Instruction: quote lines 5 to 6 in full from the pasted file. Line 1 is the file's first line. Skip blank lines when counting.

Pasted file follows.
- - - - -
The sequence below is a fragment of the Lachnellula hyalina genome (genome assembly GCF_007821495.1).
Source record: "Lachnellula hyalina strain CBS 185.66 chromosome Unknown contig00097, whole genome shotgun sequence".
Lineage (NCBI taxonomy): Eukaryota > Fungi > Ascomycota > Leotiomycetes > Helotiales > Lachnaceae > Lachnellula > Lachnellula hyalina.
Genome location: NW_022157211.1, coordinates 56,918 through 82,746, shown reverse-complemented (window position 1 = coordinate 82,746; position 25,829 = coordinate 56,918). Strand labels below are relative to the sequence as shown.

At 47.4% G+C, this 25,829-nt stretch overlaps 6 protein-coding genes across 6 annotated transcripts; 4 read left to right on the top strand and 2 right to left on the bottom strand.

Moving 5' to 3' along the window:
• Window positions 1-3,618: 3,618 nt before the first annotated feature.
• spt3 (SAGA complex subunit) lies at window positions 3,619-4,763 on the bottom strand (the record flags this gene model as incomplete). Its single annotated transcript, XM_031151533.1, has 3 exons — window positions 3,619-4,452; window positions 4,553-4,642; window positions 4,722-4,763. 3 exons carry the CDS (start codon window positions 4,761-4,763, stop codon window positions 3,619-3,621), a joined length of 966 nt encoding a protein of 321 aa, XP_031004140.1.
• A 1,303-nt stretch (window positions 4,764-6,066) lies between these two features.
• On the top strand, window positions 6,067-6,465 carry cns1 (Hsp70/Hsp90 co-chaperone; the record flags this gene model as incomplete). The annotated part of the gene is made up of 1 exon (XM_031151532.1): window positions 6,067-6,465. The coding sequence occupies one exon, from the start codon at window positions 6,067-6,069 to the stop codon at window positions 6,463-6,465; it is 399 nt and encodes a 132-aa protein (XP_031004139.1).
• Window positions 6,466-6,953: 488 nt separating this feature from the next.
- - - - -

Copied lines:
At 47.4% G+C, this 25,829-nt stretch overlaps 6 protein-coding genes across 6 annotated transcripts; 4 read left to right on the top strand and 2 right to left on the bottom strand.

Moving 5' to 3' along the window: